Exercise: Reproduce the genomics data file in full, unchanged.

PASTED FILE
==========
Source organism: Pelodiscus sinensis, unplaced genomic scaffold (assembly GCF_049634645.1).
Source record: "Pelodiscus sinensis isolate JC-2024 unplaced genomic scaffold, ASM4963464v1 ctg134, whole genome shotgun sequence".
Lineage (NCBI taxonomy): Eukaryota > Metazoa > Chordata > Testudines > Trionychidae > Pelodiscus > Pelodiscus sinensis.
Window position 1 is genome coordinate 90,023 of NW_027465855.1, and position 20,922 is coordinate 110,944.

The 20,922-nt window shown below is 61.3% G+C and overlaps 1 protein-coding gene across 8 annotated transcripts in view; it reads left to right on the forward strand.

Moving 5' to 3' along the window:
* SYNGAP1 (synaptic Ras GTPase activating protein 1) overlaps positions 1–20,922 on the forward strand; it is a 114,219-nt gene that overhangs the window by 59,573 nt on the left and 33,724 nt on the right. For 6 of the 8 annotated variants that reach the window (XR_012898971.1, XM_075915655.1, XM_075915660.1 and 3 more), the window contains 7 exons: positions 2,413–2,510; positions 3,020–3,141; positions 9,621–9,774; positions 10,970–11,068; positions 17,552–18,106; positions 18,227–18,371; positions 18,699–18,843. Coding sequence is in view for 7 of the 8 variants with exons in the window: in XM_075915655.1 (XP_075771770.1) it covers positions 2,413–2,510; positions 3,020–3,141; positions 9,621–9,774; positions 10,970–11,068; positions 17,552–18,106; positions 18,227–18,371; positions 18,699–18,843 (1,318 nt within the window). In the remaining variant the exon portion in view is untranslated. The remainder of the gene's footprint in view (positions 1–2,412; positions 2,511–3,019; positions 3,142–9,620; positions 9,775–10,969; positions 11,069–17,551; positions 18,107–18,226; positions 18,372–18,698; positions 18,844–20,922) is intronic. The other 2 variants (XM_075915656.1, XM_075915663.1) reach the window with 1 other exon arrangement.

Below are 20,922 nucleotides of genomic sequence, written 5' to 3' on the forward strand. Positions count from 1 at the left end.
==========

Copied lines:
Source organism: Pelodiscus sinensis, unplaced genomic scaffold (assembly GCF_049634645.1).
Source record: "Pelodiscus sinensis isolate JC-2024 unplaced genomic scaffold, ASM4963464v1 ctg134, whole genome shotgun sequence".
Lineage (NCBI taxonomy): Eukaryota > Metazoa > Chordata > Testudines > Trionychidae > Pelodiscus > Pelodiscus sinensis.
Window position 1 is genome coordinate 90,023 of NW_027465855.1, and position 20,922 is coordinate 110,944.

The 20,922-nt window shown below is 61.3% G+C and overlaps 1 protein-coding gene across 8 annotated transcripts in view; it reads left to right on the forward strand.

Moving 5' to 3' along the window:
* SYNGAP1 (synaptic Ras GTPase activating protein 1) overlaps positions 1–20,922 on the forward strand; it is a 114,219-nt gene that overhangs the window by 59,573 nt on the left and 33,724 nt on the right. For 6 of the 8 annotated variants that reach the window (XR_012898971.1, XM_075915655.1, XM_075915660.1 and 3 more), the window contains 7 exons: positions 2,413–2,510; positions 3,020–3,141; positions 9,621–9,774; positions 10,970–11,068; positions 17,552–18,106; positions 18,227–18,371; positions 18,699–18,843. Coding sequence is in view for 7 of the 8 variants with exons in the window: in XM_075915655.1 (XP_075771770.1) it covers positions 2,413–2,510; positions 3,020–3,141; positions 9,621–9,774; positions 10,970–11,068; positions 17,552–18,106; positions 18,227–18,371; positions 18,699–18,843 (1,318 nt within the window). In the remaining variant the exon portion in view is untranslated. The remainder of the gene's footprint in view (positions 1–2,412; positions 2,511–3,019; positions 3,142–9,620; positions 9,775–10,969; positions 11,069–17,551; positions 18,107–18,226; positions 18,372–18,698; positions 18,844–20,922) is intronic. The other 2 variants (XM_075915656.1, XM_075915663.1) reach the window with 1 other exon arrangement.

Below are 20,922 nucleotides of genomic sequence, written 5' to 3' on the forward strand. Positions count from 1 at the left end.